Browsing the Journals
- Many people (myself included) are interested in the physics of potato guns. Mark Denny has a very accessible analysis of how the muzzle speed and mechanical efficiency depend on the barrel length in the February 2011 issue of The Physics Teacher. I also enjoyed thinking about the “Direction of Friction” for a cylinder rolling without slipping up and down an incline in Paul Hewitt’s January 2011 Figuring Physics column. Finally, if you teach thermodynamics, you may wish to consider Todd Timberlake’s suggested coin-flipping activities on page 516 of the November 2010 issue.
- The February 2011 issue of the American Journal of Physics has an article beginning on page 193 that compares theory and experiment for some extensions of the familiar demonstration of dropping a magnet down a conducting pipe: What happens if you drop two magnets? How does the magnetic braking force depend on the distance between the magnet and the pipe wall? In the January 2011 issue, the article “Listening to student conversations during clicker questions” gave me some interesting new ideas to help me improve my use of student response systems in introductory physics.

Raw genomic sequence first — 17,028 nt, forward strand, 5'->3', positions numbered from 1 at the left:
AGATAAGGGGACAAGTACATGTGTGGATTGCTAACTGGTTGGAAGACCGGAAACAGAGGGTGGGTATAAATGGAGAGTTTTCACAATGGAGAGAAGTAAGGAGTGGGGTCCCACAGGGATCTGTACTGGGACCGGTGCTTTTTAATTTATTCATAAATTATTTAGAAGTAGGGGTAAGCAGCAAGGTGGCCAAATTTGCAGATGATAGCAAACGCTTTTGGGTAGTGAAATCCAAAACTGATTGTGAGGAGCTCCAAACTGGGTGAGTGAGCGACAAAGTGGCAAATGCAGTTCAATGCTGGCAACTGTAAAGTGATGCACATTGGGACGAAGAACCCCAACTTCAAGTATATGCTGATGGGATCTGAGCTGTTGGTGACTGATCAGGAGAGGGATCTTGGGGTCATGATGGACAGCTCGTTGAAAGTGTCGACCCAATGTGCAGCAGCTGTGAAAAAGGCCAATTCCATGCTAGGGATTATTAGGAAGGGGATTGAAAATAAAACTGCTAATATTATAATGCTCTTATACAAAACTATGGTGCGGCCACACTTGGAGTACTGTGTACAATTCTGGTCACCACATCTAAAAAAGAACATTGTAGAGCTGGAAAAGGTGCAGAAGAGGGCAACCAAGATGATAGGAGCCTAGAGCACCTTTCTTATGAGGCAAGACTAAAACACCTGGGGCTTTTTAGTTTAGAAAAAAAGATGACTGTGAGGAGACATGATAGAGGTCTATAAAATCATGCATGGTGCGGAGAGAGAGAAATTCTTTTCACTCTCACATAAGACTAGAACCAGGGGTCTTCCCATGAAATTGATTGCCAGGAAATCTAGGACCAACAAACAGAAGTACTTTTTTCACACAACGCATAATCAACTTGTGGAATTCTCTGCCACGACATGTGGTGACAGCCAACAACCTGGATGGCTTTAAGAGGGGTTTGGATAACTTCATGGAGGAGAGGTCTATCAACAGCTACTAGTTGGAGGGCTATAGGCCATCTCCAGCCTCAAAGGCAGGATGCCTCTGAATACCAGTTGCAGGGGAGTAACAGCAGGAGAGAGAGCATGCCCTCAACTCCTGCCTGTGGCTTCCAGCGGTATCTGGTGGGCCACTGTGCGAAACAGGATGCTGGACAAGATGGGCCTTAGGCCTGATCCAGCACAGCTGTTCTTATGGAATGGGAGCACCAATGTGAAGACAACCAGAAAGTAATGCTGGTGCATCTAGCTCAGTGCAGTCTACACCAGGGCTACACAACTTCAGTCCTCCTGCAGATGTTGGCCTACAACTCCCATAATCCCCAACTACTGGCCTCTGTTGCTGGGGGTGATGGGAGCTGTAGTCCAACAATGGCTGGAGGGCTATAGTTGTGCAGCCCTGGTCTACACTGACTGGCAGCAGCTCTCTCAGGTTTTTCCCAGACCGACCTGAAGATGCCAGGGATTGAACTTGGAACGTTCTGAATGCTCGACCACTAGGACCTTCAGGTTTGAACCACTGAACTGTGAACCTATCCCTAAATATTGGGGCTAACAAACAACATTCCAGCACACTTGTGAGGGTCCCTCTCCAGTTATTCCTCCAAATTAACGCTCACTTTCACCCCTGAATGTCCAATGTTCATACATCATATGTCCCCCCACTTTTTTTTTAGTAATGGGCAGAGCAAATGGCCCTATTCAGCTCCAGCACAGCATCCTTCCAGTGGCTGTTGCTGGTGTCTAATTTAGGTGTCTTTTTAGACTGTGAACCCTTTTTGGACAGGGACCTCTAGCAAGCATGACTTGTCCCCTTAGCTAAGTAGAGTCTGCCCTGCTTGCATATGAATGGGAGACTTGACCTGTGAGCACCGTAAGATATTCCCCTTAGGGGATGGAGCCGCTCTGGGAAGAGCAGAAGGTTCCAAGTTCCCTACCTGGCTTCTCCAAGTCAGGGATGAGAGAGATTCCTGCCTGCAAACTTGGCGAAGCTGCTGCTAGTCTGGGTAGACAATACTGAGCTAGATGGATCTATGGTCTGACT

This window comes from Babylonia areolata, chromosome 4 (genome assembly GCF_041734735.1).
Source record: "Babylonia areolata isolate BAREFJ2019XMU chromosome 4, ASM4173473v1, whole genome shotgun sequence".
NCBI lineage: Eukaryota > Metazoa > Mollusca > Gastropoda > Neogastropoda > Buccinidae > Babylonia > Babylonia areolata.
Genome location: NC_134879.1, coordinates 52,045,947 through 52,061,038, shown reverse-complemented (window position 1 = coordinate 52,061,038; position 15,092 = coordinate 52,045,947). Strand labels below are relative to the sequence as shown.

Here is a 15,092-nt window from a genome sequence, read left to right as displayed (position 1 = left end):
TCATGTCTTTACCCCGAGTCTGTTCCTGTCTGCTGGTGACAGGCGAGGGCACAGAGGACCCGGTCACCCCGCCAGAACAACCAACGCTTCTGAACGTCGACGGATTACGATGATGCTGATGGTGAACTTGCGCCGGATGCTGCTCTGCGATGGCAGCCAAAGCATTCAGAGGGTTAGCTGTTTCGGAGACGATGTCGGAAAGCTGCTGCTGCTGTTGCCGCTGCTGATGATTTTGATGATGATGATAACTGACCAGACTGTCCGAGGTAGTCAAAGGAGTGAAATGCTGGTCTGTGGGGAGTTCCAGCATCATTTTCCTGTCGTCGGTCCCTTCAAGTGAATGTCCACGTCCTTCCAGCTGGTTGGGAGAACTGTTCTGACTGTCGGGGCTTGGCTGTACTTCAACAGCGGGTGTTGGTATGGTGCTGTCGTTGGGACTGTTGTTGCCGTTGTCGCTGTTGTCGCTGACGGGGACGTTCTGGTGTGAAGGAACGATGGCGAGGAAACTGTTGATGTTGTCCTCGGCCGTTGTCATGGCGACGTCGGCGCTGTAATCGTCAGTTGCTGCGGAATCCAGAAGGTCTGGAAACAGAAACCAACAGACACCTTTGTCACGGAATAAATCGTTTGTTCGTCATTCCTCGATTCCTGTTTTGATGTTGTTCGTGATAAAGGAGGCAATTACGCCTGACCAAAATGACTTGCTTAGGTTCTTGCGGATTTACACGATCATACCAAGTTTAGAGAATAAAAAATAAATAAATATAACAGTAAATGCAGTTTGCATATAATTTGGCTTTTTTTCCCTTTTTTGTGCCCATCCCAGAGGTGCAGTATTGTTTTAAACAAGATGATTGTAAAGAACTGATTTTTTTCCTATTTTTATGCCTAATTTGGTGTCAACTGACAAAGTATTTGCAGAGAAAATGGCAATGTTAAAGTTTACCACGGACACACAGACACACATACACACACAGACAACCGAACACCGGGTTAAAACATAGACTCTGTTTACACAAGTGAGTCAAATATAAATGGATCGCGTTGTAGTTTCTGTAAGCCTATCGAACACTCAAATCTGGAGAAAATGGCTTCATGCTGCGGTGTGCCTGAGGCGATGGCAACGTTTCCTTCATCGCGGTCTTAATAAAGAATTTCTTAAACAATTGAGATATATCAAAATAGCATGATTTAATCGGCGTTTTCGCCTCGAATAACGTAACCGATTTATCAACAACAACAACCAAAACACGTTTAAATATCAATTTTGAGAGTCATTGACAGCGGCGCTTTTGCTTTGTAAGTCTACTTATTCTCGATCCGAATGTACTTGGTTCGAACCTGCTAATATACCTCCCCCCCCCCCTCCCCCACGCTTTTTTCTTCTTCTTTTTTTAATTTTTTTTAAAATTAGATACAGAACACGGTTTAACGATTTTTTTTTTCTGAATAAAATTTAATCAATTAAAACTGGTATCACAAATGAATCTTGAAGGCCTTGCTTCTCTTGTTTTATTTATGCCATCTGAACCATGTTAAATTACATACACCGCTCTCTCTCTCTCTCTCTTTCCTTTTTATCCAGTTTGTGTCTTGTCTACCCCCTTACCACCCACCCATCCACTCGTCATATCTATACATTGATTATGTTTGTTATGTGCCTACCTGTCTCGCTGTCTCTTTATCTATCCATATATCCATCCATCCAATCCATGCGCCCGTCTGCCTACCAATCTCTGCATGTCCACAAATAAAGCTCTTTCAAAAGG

- I enjoyed the various tidbits in the End Results section of the January 2011 issue of Physics Education. Also, the old chestnut of whether one should walk or run in the rain to minimize how wet one gets is discussed on page 355 of the March 2011 issue of the European Journal of Physics. Both journals can be accessed at http://iopscience.iop.org/journals.
- The 1 January 2011 issue of the Journal of Chemical Education discusses the issue of dimensional analysis involving transcendental functions (such as sine or logarithm) on page 67.
- I was intrigued by the discussion of how a fly can walk upside down on a ceiling without falling off in the online version of Physics World. Apparently the secret involves an emulsion of two different fluids secreted by a fly’s feet.
- APS recently highlighted an article in Physical Review Letters about a state-of-the-art determination of the Avogadro constant at http://physics.aps.org/synopsis-for/10.1103/PhysRevLett.106.030801. I find it to be an interesting exercise to brainstorm with students various ideas for how one might determine the values of such constants.
Disclaimer - The articles and opinion pieces found in this issue of the APS Forum on Education Newsletter are not peer refereed and represent solely the views of the authors and not necessarily the views of the APS.